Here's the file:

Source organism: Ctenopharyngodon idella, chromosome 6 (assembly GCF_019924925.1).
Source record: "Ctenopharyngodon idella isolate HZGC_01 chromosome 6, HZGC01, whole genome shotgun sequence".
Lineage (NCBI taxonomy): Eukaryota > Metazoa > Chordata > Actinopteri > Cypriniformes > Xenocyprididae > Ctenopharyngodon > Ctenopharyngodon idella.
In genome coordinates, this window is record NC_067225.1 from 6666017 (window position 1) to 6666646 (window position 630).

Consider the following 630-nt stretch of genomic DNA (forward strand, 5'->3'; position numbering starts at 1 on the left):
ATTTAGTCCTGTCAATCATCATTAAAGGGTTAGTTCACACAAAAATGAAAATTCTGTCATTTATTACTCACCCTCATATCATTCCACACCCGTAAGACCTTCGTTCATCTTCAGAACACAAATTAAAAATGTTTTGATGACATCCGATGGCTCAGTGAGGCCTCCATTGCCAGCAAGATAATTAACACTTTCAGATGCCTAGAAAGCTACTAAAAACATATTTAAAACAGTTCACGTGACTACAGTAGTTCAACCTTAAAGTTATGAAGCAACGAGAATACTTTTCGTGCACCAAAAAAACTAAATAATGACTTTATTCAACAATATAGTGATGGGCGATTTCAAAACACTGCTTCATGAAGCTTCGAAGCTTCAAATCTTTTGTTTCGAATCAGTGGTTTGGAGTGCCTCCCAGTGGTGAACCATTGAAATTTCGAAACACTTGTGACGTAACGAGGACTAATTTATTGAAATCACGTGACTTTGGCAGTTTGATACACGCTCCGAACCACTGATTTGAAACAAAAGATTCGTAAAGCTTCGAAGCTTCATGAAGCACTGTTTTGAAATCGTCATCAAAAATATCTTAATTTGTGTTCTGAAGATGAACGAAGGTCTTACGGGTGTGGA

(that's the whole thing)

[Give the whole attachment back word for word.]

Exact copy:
Source organism: Ctenopharyngodon idella, chromosome 6 (assembly GCF_019924925.1).
Source record: "Ctenopharyngodon idella isolate HZGC_01 chromosome 6, HZGC01, whole genome shotgun sequence".
Lineage (NCBI taxonomy): Eukaryota > Metazoa > Chordata > Actinopteri > Cypriniformes > Xenocyprididae > Ctenopharyngodon > Ctenopharyngodon idella.
In genome coordinates, this window is record NC_067225.1 from 6666017 (window position 1) to 6666646 (window position 630).

Consider the following 630-nt stretch of genomic DNA (forward strand, 5'->3'; position numbering starts at 1 on the left):
ATTTAGTCCTGTCAATCATCATTAAAGGGTTAGTTCACACAAAAATGAAAATTCTGTCATTTATTACTCACCCTCATATCATTCCACACCCGTAAGACCTTCGTTCATCTTCAGAACACAAATTAAAAATGTTTTGATGACATCCGATGGCTCAGTGAGGCCTCCATTGCCAGCAAGATAATTAACACTTTCAGATGCCTAGAAAGCTACTAAAAACATATTTAAAACAGTTCACGTGACTACAGTAGTTCAACCTTAAAGTTATGAAGCAACGAGAATACTTTTCGTGCACCAAAAAAACTAAATAATGACTTTATTCAACAATATAGTGATGGGCGATTTCAAAACACTGCTTCATGAAGCTTCGAAGCTTCAAATCTTTTGTTTCGAATCAGTGGTTTGGAGTGCCTCCCAGTGGTGAACCATTGAAATTTCGAAACACTTGTGACGTAACGAGGACTAATTTATTGAAATCACGTGACTTTGGCAGTTTGATACACGCTCCGAACCACTGATTTGAAACAAAAGATTCGTAAAGCTTCGAAGCTTCATGAAGCACTGTTTTGAAATCGTCATCAAAAATATCTTAATTTGTGTTCTGAAGATGAACGAAGGTCTTACGGGTGTGGA